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China Threatening To Retaliate Against U.S. With Pork Tariffs


China is responding to planned U.S. tariffs by threatening tariffs of their own on all sorts of products - dried fruit, wine, steel pipes, recycled aluminum and pork. U.S. pork producers are watching closely. They have seen pork prices drop with just the talk of a trade war. David Struthers is a hog farmer and former president of Iowa's Pork Producers association. Welcome.

DAVID STRUTHERS: Thank you for having me.

CHANG: First off, can you tell us a little bit about your operations? How many pigs do you raise every year?

STRUTHERS: Well, I'm in a family farm. My parents are in their 70's, still live here on the farm and own the majority of the shares of the business. I'm 50 years old. My brother's 46. And we're the ones that take care of the crops and livestock. We produce about 6,000 pigs to market every year.

CHANG: So when China says it's going to be imposing tariffs on U.S. pork, tariffs that might be as high as 25 percent, how did that make you feel?

STRUTHERS: I was very upset. The tariffs against U.S. pork are going to be rather difficult to overcome. Any time that a pork product is going to go overseas and now it is not going to be - go overseas, it has to go somewhere else. So it has to either go to a different country than China, or it has to be consumed here. And any time we overload the market with product, that pushes the prices down for everybody.

CHANG: So you expect your prices to go down if China were to impose tariffs on pork?

STRUTHERS: Oh, yeah, definitely. They're already going down on the CME.

CHANG: CME - that's the Chicago Mercantile Exchange.

STRUTHERS: Correct. We've had about an 18 percent drop in about the past six weeks, and that's just been the timeframe that the president has been talking about steel tariffs. That's played a lot of the role in that 18 percent drop in our price that we can receive.

CHANG: What about other meat producers? How might they be affected by these tariffs if the tariffs were on pork?

STRUTHERS: Well, if the tariffs were on pork, likely the price would come down of pork. Therefore the price would eventually get cheaper to the consumer in the grocery store, maybe enticing them to not buy as much beef or not buy as much chicken and can also then lower the prices.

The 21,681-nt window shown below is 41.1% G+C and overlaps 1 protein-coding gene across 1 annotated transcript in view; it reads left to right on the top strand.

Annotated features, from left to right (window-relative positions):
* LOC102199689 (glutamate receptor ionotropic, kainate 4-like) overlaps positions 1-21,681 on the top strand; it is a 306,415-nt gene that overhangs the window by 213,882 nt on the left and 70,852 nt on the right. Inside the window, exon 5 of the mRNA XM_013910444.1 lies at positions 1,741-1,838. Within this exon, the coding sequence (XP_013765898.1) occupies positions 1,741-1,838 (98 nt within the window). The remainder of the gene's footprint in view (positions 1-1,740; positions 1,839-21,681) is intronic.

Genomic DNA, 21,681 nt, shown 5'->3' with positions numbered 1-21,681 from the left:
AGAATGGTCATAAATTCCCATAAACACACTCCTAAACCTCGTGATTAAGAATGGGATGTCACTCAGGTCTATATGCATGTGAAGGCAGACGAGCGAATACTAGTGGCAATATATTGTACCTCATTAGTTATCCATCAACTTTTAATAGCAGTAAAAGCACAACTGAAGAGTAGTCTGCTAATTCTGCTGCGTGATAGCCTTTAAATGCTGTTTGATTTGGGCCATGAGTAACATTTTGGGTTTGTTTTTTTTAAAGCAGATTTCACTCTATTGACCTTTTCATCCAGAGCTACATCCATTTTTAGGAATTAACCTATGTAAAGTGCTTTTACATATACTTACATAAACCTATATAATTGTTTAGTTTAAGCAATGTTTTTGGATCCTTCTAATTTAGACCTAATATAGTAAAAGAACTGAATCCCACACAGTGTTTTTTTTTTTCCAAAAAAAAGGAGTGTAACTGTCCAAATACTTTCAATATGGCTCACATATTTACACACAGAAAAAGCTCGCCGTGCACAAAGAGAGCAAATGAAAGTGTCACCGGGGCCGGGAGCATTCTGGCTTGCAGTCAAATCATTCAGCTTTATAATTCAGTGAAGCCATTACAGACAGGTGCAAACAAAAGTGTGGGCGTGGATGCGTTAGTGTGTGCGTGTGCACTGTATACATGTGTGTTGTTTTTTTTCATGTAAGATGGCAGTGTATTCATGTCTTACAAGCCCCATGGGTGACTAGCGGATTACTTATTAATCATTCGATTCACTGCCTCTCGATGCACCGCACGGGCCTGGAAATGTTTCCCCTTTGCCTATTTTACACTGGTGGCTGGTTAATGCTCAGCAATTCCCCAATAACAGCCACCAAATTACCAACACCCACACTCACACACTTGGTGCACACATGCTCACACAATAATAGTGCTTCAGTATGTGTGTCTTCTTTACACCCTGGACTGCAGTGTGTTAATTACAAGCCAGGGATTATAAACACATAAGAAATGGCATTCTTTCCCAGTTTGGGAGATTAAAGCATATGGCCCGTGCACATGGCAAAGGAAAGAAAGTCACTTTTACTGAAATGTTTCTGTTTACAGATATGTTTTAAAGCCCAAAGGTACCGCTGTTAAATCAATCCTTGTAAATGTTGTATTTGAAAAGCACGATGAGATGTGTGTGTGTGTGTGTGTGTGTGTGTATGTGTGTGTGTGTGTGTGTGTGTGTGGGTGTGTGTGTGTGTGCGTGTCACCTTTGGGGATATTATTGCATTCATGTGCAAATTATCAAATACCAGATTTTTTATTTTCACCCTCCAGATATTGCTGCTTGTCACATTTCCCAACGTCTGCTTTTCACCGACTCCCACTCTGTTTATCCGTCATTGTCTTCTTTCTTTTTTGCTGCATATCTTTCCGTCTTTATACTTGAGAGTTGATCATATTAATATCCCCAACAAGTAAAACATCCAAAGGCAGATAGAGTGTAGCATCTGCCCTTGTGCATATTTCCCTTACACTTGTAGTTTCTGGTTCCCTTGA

CHANG: Wow, so effects are going to ricochet all over the meat production industry.

STRUTHERS: It certainly does. And most people don't understand how complex the system is. But when you start lowering the prices to the point where producers are cutting back their numbers or are going out of business, then you have less need for corn and soybeans and other grains that are fed to those animals, and therefore those prices come down.

And when farmers are not making money either raising grains or livestock, they don't go and buy new machinery. And the people that build the machinery - they don't go out and buy a new car. They don't go buy new furniture for their home. And so the whole economy suffers because people are not making a good living.

CHANG: Is there any upside here that you can think of that would come with this tit-for-tat, if you will, between the U.S. and China on trade?

STRUTHERS: I really don't. You know, trade is what creates relationships. We understand their needs. They understand our needs. They buy lots of agricultural products from the United States. We buy lots of manufactured goods from them. So it's kind of a win-win for everyone. I don't see with - tariffs being a win for anyone, really.

CHANG: What would you need to hear from President Trump to reassure you that you're going to be OK?

STRUTHERS: Well, I would have to hear that he has talked about bilateral trade agreements. I want to see some progress and not just lip service on those. But they take time, and time is of the essence right now because with livestock production, we cannot just hold the product off the market hoping for the market to go up. Animals reach a specific weight range, and they need to be marketed whether it's a profitable price or an unprofitable price. And of course we want to have a profitable price so that we can maintain our liquidity and our standard of living and any business. You can't run a business at a loss.

CHANG: David Struthers is a pork producer in Iowa. Thank you very much for joining us.

STRUTHERS: You're very welcome. Transcript provided by NPR, Copyright NPR.

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